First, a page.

Task organisation for dev projects,
based on a pure shell script.


Get started

(Latest version of task runner)

  1. Download task runner
  2. Make it executable, e.g. chmod +x run
  3. Put into path, e.g. mv run /usr/local/bin/run

Needs Bash 3.2+, tested on Linux and macOS.

How it works

Place a task file called run.sh in your project root and make it executable. Say, for a NodeJS project, it could be like:

# Start web server
run::server() {
PORT=8000 \
CONFIG=/app/config.yml \
node src/server.js

# Install dependencies
run::install() {
npm install \

A run.sh task file is a plain regular shell script. There is no special magic to it, it just adheres to the following convention:

The task definitions are shell commands that carry a run:: prefix. Tasks can optionally be preceded by a descriptive comment. The first comment line is interpreted as title, and the following ones as additional info text.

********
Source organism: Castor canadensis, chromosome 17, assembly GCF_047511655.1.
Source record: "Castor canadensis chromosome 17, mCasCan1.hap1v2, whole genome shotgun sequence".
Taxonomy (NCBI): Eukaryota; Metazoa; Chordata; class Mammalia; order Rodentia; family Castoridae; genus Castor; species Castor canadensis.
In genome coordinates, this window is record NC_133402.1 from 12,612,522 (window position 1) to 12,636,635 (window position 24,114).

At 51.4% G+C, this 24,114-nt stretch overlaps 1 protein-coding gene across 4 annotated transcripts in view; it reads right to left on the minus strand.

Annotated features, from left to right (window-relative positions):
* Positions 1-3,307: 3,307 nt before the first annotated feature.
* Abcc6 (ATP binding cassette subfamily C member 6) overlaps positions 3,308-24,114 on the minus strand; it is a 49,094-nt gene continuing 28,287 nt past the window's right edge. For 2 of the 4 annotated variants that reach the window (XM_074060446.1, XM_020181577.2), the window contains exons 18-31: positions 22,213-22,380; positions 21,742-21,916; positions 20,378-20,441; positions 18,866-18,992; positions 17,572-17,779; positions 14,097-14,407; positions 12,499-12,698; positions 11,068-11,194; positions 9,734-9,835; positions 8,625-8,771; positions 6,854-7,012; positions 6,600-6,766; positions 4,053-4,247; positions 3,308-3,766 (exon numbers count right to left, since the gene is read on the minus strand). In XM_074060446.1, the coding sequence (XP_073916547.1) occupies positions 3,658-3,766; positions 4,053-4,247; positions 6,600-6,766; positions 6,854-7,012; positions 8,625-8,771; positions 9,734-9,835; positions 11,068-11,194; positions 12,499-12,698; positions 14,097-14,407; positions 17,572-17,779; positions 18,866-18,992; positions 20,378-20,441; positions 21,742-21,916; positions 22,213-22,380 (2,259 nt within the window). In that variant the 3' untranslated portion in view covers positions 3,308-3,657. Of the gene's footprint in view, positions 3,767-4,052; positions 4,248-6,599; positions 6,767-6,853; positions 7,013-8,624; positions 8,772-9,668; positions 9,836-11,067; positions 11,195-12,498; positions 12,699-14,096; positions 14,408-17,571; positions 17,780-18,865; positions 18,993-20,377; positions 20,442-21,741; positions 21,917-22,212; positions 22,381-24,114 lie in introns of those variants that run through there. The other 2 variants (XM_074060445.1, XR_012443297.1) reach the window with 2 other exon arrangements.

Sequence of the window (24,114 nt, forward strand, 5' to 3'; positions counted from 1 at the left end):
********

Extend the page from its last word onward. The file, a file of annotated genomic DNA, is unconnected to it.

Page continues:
These notation rules allow the run CLI tool to pick up the tasks, e.g.:

When the task runner runs a task, it evaluates the run.sh task file from top to bottom – so when using third-party projects, please make sure it’s trustworthy.

Without the run CLI tool available (e.g. when in a CI or production environment), you can still access your tasks by sourcing the run.sh task file and then directly calling the task commands by their original names.

That’s all there is.


Shell cheat sheet

Here are a few handy shell scripting snippets.

Variable with default fallback value


“Ternary” assignment

PORT=$([[ "$IS_PROD" ]] && echo 443 || echo 8080)

Task input args

run::hello() {
echo "$1" # First arg
echo "$2" # Second arg

Pass on all task input args

run::print() {
echo "$@"

Call other task

run::hello() {

Check, if…

[[ -f file.txt ]] # … file exists
[[ -d folder/ ]] # … directory exists
[[ -z "$VAR" ]] # … var is empty/unset (“zero”)
[[ -n "$VAR" ]] # … var is not empty

Read file contents into variable


Include other shell file

source otherfile.sh
(The path is relative to the shell’s current working directory.)

Get absolute path of script’s location

THIS_DIR=$(cd -- "$(dirname -- "${BASH_SOURCE[0]}")" &> /dev/null && pwd)
(This declaration must be placed at top level.)

Use .env files

source .env
# You can also do that conditionally, e.g.: [[ -f .env ]] && source .env
[[ -f .env ]] && source .env || source .env.dev

Exit immediately on failure

set -o errexit
(Beware, this has gotchas.)